Morning (10-1): We will identify the problems artists and performers (we!) face in the contemporary world and settings we live and work in.  For this, I will explore things raised in your observation diaries. I will bring my knowledge of psychoanalysis, mental health and yogic practices, and I will invite  you to bring your areas of interest too. We will explore how to risk assess and establish control measures. I will propose some warming up exercises, perhaps around writing, walking, looking, talking, making and destroying, breathing or other simple practices. These will be set according to the group as, in self-care, it is important to be responsive.

Afternoon (2-4): You will develop strategies to observe the self, with words or images, as they show the problems raised in the morning session. We will discuss potential strategies to address these observations and how we can incorporate these into our lives and practices.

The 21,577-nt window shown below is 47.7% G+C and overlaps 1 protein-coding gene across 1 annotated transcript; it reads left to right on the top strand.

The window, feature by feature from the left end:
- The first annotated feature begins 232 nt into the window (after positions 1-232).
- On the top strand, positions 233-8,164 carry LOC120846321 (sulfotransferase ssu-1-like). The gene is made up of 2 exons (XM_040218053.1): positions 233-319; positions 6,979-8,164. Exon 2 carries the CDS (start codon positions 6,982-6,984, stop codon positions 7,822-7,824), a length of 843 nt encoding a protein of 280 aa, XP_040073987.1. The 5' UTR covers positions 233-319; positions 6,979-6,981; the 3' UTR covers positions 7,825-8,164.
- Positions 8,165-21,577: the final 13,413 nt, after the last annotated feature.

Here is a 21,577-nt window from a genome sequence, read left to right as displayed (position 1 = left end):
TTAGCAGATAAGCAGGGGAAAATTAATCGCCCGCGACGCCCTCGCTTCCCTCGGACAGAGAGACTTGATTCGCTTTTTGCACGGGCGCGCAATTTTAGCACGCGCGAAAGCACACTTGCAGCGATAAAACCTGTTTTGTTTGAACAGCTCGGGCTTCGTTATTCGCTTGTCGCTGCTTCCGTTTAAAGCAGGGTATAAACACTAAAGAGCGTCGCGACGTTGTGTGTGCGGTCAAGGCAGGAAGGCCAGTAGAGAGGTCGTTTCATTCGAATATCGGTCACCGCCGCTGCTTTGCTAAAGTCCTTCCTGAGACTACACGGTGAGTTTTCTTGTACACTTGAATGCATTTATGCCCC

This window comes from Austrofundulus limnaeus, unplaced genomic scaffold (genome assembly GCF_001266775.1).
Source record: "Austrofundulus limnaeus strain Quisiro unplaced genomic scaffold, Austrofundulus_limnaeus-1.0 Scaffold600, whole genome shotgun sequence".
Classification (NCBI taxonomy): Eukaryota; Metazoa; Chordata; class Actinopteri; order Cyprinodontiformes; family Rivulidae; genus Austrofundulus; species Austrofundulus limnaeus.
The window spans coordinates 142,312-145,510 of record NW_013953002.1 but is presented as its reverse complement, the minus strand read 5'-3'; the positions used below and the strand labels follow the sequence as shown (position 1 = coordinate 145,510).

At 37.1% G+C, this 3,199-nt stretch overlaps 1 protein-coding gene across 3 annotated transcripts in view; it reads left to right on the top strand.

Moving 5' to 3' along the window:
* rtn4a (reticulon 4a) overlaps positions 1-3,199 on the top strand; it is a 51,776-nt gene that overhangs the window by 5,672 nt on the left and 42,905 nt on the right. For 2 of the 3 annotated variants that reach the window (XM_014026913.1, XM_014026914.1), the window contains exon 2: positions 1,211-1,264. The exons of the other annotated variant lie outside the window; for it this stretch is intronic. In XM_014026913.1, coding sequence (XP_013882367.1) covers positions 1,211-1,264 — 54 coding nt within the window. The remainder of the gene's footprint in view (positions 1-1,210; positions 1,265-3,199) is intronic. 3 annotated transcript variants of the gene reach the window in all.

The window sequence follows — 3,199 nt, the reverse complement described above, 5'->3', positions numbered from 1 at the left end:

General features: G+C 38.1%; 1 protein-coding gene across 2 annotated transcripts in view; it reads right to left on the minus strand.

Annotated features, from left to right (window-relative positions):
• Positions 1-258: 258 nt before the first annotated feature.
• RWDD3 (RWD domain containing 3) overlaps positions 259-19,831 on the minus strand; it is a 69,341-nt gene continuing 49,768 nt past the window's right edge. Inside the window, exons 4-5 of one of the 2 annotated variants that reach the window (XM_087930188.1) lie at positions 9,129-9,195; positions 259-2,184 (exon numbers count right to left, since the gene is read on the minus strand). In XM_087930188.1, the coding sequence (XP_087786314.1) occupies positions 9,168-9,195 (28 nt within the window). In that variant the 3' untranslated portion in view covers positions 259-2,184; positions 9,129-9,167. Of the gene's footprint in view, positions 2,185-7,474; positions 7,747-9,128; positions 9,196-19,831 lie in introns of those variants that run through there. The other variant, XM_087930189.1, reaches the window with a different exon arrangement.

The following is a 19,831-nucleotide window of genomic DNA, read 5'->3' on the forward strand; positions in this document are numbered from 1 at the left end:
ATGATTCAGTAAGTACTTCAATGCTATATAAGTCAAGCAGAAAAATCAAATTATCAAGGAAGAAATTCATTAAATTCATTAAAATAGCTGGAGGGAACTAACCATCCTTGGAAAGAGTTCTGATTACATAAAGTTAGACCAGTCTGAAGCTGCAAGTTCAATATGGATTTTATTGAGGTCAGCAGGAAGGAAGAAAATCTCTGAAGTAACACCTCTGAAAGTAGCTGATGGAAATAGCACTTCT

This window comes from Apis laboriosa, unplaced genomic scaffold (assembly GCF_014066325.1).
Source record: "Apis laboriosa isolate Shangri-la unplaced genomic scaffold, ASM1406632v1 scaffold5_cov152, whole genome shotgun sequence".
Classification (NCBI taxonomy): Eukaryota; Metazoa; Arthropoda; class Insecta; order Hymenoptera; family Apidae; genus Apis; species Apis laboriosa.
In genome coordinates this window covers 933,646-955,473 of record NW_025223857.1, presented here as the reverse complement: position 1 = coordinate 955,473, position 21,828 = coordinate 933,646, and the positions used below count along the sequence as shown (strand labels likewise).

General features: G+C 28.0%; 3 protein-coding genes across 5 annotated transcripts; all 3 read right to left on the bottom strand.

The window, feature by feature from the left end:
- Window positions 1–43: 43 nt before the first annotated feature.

Day Two: Presence, ethics and silence

Morning (10-1): We will explore the concepts of presence, ethics and silence through ritual, meditation, intention setting, group work, as well as a discussion on readings, your observation diary and artists’ works.

Afternoon (2-4): You will work with the concepts raised in the morning and develop strategies of self-care that incorporate these. If that is too hard or too vague, I will have practices to hand we can try, but this is a time for others to be guided by you, your self and your care, ideally. It is a time for you. We will then discuss whether we can incorporate these into our lives and practices and how.

Day Three: A self to care for / sustainability

Morning (10-1): We will discuss what sustainability means to each of us, and how we will work to bring our learning forward, through a commitment. Are we ready to change? To let go? And if not (which is absolutely normal) what do we need? We will finish discussing texts and artists, as well as exploring sustainability through exercises, including breathing and care giving (holding, washing).

Afternoon (2-4): In the afternoon, we will create something together, as a group, to act as a guide, self-care for others. We will take the individual dimension of the course into others. How do we share what we have learned? How can we make our community as a whole more sustainable?


Required readings